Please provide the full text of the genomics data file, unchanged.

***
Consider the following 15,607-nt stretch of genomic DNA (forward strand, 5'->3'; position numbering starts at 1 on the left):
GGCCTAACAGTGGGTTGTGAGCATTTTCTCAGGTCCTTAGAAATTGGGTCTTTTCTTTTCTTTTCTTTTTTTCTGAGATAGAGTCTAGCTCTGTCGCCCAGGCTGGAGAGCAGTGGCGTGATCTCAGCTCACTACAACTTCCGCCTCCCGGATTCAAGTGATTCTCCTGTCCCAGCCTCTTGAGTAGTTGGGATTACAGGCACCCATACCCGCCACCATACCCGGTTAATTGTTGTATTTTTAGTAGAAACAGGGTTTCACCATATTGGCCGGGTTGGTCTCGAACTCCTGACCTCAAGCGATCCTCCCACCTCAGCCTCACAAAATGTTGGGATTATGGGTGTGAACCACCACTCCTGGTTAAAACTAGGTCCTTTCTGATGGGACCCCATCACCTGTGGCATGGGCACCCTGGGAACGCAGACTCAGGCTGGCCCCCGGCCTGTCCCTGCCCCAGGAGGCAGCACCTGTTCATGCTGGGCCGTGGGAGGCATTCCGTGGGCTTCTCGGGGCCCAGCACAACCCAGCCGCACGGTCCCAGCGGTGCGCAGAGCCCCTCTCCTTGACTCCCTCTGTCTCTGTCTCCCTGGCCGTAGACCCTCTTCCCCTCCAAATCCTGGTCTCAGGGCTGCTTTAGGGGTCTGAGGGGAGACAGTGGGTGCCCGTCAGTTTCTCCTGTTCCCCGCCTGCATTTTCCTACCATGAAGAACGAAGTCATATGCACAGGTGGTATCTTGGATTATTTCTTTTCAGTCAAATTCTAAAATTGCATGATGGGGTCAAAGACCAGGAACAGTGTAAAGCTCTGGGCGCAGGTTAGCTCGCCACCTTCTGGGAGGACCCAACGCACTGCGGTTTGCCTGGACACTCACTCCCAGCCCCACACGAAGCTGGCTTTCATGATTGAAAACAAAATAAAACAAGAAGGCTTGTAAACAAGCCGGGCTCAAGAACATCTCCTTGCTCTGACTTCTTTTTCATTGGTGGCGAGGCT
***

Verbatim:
Consider the following 15,607-nt stretch of genomic DNA (forward strand, 5'->3'; position numbering starts at 1 on the left):
GGCCTAACAGTGGGTTGTGAGCATTTTCTCAGGTCCTTAGAAATTGGGTCTTTTCTTTTCTTTTCTTTTTTTCTGAGATAGAGTCTAGCTCTGTCGCCCAGGCTGGAGAGCAGTGGCGTGATCTCAGCTCACTACAACTTCCGCCTCCCGGATTCAAGTGATTCTCCTGTCCCAGCCTCTTGAGTAGTTGGGATTACAGGCACCCATACCCGCCACCATACCCGGTTAATTGTTGTATTTTTAGTAGAAACAGGGTTTCACCATATTGGCCGGGTTGGTCTCGAACTCCTGACCTCAAGCGATCCTCCCACCTCAGCCTCACAAAATGTTGGGATTATGGGTGTGAACCACCACTCCTGGTTAAAACTAGGTCCTTTCTGATGGGACCCCATCACCTGTGGCATGGGCACCCTGGGAACGCAGACTCAGGCTGGCCCCCGGCCTGTCCCTGCCCCAGGAGGCAGCACCTGTTCATGCTGGGCCGTGGGAGGCATTCCGTGGGCTTCTCGGGGCCCAGCACAACCCAGCCGCACGGTCCCAGCGGTGCGCAGAGCCCCTCTCCTTGACTCCCTCTGTCTCTGTCTCCCTGGCCGTAGACCCTCTTCCCCTCCAAATCCTGGTCTCAGGGCTGCTTTAGGGGTCTGAGGGGAGACAGTGGGTGCCCGTCAGTTTCTCCTGTTCCCCGCCTGCATTTTCCTACCATGAAGAACGAAGTCATATGCACAGGTGGTATCTTGGATTATTTCTTTTCAGTCAAATTCTAAAATTGCATGATGGGGTCAAAGACCAGGAACAGTGTAAAGCTCTGGGCGCAGGTTAGCTCGCCACCTTCTGGGAGGACCCAACGCACTGCGGTTTGCCTGGACACTCACTCCCAGCCCCACACGAAGCTGGCTTTCATGATTGAAAACAAAATAAAACAAGAAGGCTTGTAAACAAGCCGGGCTCAAGAACATCTCCTTGCTCTGACTTCTTTTTCATTGGTGGCGAGGCT